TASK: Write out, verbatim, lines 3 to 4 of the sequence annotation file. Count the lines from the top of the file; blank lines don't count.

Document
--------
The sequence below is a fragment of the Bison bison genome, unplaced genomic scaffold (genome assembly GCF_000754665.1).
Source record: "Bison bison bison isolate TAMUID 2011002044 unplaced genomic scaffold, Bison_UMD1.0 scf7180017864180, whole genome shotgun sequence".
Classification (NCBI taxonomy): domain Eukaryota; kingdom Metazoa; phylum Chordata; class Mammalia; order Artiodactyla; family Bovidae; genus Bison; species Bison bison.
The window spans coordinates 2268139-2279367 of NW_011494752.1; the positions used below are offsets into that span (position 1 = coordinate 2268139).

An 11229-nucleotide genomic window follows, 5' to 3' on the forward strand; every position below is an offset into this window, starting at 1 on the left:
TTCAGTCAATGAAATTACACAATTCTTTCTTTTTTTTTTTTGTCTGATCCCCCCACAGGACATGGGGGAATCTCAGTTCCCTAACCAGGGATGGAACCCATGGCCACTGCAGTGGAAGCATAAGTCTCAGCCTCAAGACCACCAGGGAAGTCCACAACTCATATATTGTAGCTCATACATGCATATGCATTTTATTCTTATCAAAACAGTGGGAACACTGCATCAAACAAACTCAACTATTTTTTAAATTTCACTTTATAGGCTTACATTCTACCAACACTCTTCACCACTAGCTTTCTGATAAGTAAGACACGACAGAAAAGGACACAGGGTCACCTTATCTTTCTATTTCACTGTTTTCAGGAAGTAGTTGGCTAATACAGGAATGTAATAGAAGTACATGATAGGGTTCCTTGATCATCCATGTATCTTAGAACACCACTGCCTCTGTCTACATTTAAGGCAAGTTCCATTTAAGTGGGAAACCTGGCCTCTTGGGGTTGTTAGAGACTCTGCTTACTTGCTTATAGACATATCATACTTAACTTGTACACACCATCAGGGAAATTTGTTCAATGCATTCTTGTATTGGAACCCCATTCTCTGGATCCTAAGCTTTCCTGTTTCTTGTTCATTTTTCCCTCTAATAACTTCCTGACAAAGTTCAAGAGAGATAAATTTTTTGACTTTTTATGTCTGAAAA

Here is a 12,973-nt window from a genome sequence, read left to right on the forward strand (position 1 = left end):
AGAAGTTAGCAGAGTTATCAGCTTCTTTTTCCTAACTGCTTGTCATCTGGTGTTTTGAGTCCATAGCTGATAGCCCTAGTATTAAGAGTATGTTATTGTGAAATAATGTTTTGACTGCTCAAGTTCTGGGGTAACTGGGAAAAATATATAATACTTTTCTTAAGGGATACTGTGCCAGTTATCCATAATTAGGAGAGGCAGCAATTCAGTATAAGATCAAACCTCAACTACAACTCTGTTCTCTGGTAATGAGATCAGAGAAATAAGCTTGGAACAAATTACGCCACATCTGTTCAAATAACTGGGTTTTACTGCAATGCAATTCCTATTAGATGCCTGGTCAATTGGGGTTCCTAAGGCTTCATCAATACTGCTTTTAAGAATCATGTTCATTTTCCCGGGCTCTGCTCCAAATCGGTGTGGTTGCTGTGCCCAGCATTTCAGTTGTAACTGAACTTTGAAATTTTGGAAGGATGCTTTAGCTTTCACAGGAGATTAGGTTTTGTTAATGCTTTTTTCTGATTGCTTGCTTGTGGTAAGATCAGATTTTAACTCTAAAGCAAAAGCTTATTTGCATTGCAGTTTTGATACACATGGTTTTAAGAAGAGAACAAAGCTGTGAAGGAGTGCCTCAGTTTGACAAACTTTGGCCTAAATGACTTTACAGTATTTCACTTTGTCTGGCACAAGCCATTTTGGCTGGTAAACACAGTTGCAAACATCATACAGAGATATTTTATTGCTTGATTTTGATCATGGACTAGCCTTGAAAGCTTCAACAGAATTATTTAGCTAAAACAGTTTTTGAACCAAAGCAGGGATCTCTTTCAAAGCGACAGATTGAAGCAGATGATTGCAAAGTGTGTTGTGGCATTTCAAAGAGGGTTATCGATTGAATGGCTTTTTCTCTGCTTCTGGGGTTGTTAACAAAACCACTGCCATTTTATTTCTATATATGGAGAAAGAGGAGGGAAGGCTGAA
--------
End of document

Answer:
Classification (NCBI taxonomy): domain Eukaryota; kingdom Metazoa; phylum Chordata; class Mammalia; order Artiodactyla; family Bovidae; genus Bison; species Bison bison.
The window spans coordinates 2268139-2279367 of NW_011494752.1; the positions used below are offsets into that span (position 1 = coordinate 2268139).